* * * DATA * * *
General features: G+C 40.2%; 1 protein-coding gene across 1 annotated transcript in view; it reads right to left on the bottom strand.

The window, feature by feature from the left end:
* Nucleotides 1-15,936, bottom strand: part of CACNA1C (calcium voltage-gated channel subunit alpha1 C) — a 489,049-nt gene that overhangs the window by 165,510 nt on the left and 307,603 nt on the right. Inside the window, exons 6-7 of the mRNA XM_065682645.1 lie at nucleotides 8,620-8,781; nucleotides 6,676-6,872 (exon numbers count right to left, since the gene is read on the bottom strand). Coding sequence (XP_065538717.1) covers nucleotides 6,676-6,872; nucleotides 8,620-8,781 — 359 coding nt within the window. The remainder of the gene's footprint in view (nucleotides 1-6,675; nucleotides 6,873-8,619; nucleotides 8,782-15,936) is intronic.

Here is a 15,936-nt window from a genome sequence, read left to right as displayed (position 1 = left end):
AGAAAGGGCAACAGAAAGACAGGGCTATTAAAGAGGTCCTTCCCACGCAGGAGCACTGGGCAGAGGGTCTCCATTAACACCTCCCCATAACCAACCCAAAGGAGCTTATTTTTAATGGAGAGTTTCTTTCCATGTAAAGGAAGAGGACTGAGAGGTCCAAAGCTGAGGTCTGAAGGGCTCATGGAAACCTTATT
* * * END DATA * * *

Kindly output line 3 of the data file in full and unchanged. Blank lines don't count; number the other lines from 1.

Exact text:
* Nucleotides 1-15,936, bottom strand: part of CACNA1C (calcium voltage-gated channel subunit alpha1 C) — a 489,049-nt gene that overhangs the window by 165,510 nt on the left and 307,603 nt on the right. Inside the window, exons 6-7 of the mRNA XM_065682645.1 lie at nucleotides 8,620-8,781; nucleotides 6,676-6,872 (exon numbers count right to left, since the gene is read on the bottom strand). Coding sequence (XP_065538717.1) covers nucleotides 6,676-6,872; nucleotides 8,620-8,781 — 359 coding nt within the window. The remainder of the gene's footprint in view (nucleotides 1-6,675; nucleotides 6,873-8,619; nucleotides 8,782-15,936) is intronic.